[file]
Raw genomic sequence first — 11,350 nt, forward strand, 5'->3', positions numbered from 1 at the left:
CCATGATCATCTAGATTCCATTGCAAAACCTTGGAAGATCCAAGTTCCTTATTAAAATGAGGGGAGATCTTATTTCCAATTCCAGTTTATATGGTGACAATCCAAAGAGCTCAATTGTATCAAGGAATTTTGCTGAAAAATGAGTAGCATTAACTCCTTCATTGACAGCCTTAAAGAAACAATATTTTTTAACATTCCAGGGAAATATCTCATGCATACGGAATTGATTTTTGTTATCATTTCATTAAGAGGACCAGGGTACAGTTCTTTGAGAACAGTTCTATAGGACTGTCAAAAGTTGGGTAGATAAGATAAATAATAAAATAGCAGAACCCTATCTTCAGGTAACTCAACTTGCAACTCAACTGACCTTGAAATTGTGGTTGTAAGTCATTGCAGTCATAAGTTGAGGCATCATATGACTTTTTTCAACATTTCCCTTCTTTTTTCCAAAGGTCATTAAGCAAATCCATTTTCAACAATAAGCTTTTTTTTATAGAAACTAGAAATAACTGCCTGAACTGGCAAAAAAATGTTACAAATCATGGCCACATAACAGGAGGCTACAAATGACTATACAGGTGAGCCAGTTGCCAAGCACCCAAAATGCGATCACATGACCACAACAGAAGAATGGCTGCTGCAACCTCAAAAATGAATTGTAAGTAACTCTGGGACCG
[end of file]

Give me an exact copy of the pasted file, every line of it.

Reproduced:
Raw genomic sequence first — 11,350 nt, forward strand, 5'->3', positions numbered from 1 at the left:
CCATGATCATCTAGATTCCATTGCAAAACCTTGGAAGATCCAAGTTCCTTATTAAAATGAGGGGAGATCTTATTTCCAATTCCAGTTTATATGGTGACAATCCAAAGAGCTCAATTGTATCAAGGAATTTTGCTGAAAAATGAGTAGCATTAACTCCTTCATTGACAGCCTTAAAGAAACAATATTTTTTAACATTCCAGGGAAATATCTCATGCATACGGAATTGATTTTTGTTATCATTTCATTAAGAGGACCAGGGTACAGTTCTTTGAGAACAGTTCTATAGGACTGTCAAAAGTTGGGTAGATAAGATAAATAATAAAATAGCAGAACCCTATCTTCAGGTAACTCAACTTGCAACTCAACTGACCTTGAAATTGTGGTTGTAAGTCATTGCAGTCATAAGTTGAGGCATCATATGACTTTTTTCAACATTTCCCTTCTTTTTTCCAAAGGTCATTAAGCAAATCCATTTTCAACAATAAGCTTTTTTTTATAGAAACTAGAAATAACTGCCTGAACTGGCAAAAAAATGTTACAAATCATGGCCACATAACAGGAGGCTACAAATGACTATACAGGTGAGCCAGTTGCCAAGCACCCAAAATGCGATCACATGACCACAACAGAAGAATGGCTGCTGCAACCTCAAAAATGAATTGTAAGTAACTCTGGGACCG